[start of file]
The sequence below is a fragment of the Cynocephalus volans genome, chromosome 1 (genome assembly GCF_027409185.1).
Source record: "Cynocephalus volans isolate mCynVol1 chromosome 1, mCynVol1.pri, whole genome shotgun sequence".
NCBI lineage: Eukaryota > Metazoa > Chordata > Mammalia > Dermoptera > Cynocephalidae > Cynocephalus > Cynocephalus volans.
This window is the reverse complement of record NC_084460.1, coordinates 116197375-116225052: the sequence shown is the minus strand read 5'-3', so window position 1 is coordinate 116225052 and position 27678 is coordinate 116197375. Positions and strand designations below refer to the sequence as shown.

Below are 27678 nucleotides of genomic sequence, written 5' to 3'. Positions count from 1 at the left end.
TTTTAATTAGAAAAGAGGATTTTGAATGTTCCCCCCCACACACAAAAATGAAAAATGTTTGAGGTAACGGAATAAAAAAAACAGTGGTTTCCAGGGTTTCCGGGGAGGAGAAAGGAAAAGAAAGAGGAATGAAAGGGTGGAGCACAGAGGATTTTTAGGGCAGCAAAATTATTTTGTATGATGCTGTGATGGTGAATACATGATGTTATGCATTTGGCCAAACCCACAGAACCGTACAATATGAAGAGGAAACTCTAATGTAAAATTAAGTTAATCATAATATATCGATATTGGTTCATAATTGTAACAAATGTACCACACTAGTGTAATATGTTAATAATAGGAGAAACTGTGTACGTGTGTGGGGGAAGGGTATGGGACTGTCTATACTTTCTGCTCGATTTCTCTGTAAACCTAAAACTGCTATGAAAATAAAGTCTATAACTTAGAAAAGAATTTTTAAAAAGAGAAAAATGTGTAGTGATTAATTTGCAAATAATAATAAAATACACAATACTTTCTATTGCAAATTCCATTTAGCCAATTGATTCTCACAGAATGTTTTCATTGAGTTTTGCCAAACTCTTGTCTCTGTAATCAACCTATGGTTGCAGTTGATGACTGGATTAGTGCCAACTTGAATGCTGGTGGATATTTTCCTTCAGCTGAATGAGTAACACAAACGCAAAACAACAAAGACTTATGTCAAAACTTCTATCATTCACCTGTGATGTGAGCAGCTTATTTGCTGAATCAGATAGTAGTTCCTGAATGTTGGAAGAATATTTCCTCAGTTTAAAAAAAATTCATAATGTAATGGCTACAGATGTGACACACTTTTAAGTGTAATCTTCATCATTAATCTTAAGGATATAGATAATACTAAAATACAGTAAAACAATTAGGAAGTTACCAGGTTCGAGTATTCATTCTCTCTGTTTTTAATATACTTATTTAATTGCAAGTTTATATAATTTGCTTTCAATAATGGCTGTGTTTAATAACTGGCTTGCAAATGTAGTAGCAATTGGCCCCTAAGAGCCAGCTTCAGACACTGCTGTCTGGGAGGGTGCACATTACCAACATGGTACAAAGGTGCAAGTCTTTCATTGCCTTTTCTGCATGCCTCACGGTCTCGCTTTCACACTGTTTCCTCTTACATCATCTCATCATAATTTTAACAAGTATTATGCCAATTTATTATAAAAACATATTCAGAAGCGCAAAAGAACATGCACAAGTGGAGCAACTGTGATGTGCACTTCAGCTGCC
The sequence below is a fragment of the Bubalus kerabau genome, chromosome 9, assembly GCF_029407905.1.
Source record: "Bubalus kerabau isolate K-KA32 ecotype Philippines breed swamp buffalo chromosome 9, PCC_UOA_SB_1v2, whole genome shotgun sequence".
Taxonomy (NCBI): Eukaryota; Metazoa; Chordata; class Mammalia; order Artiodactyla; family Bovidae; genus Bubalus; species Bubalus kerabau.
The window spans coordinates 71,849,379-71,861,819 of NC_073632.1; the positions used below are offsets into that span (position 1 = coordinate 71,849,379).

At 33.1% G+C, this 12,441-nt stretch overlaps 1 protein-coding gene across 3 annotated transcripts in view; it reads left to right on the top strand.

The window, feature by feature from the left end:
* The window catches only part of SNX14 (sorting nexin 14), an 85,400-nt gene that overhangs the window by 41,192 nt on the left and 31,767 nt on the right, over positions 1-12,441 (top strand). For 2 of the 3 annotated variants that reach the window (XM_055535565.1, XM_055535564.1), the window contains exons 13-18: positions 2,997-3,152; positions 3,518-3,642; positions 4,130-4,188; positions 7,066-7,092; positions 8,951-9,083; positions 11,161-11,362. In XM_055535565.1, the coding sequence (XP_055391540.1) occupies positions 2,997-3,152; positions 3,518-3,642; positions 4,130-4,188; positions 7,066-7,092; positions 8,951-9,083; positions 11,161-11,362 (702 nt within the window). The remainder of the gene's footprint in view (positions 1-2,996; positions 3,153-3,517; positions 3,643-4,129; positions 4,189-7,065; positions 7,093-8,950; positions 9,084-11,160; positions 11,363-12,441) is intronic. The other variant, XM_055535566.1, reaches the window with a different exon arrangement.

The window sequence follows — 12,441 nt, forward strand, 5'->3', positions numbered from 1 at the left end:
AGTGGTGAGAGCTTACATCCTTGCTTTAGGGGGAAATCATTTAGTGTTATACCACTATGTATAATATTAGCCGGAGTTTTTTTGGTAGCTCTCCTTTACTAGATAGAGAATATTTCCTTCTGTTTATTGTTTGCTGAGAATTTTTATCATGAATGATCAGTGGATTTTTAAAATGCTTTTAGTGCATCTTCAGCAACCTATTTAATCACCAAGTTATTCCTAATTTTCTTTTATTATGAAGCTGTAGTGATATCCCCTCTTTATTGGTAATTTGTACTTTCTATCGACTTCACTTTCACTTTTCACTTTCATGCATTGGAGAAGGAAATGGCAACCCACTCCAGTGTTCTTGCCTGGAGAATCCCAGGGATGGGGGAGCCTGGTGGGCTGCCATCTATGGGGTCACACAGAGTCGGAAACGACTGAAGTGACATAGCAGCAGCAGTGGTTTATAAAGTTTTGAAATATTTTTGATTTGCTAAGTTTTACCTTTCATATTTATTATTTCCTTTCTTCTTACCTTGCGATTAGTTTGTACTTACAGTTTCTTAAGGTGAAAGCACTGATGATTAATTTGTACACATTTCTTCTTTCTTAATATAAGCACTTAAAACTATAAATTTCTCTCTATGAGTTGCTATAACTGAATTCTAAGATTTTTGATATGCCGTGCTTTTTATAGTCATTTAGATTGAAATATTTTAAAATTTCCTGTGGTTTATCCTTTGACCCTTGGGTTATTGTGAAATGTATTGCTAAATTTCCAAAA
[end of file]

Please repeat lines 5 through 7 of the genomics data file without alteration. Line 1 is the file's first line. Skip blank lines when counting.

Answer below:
Below are 27678 nucleotides of genomic sequence, written 5' to 3'. Positions count from 1 at the left end.
TTTTAATTAGAAAAGAGGATTTTGAATGTTCCCCCCCACACACAAAAATGAAAAATGTTTGAGGTAACGGAATAAAAAAAACAGTGGTTTCCAGGGTTTCCGGGGAGGAGAAAGGAAAAGAAAGAGGAATGAAAGGGTGGAGCACAGAGGATTTTTAGGGCAGCAAAATTATTTTGTATGATGCTGTGATGGTGAATACATGATGTTATGCATTTGGCCAAACCCACAGAACCGTACAATATGAAGAGGAAACTCTAATGTAAAATTAAGTTAATCATAATATATCGATATTGGTTCATAATTGTAACAAATGTACCACACTAGTGTAATATGTTAATAATAGGAGAAACTGTGTACGTGTGTGGGGGAAGGGTATGGGACTGTCTATACTTTCTGCTCGATTTCTCTGTAAACCTAAAACTGCTATGAAAATAAAGTCTATAACTTAGAAAAGAATTTTTAAAAAGAGAAAAATGTGTAGTGATTAATTTGCAAATAATAATAAAATACACAATACTTTCTATTGCAAATTCCATTTAGCCAATTGATTCTCACAGAATGTTTTCATTGAGTTTTGCCAAACTCTTGTCTCTGTAATCAACCTATGGTTGCAGTTGATGACTGGATTAGTGCCAACTTGAATGCTGGTGGATATTTTCCTTCAGCTGAATGAGTAACACAAACGCAAAACAACAAAGACTTATGTCAAAACTTCTATCATTCACCTGTGATGTGAGCAGCTTATTTGCTGAATCAGATAGTAGTTCCTGAATGTTGGAAGAATATTTCCTCAGTTTAAAAAAAATTCATAATGTAATGGCTACAGATGTGACACACTTTTAAGTGTAATCTTCATCATTAATCTTAAGGATATAGATAATACTAAAATACAGTAAAACAATTAGGAAGTTACCAGGTTCGAGTATTCATTCTCTCTGTTTTTAATATACTTATTTAATTGCAAGTTTATATAATTTGCTTTCAATAATGGCTGTGTTTAATAACTGGCTTGCAAATGTAGTAGCAATTGGCCCCTAAGAGCCAGCTTCAGACACTGCTGTCTGGGAGGGTGCACATTACCAACATGGTACAAAGGTGCAAGTCTTTCATTGCCTTTTCTGCATGCCTCACGGTCTCGCTTTCACACTGTTTCCTCTTACATCATCTCATCATAATTTTAACAAGTATTATGCCAATTTATTATAAAAACATATTCAGAAGCGCAAAAGAACATGCACAAGTGGAGCAACTGTGATGTGCACTTCAGCTGCC
The sequence below is a fragment of the Bubalus kerabau genome, chromosome 9, assembly GCF_029407905.1.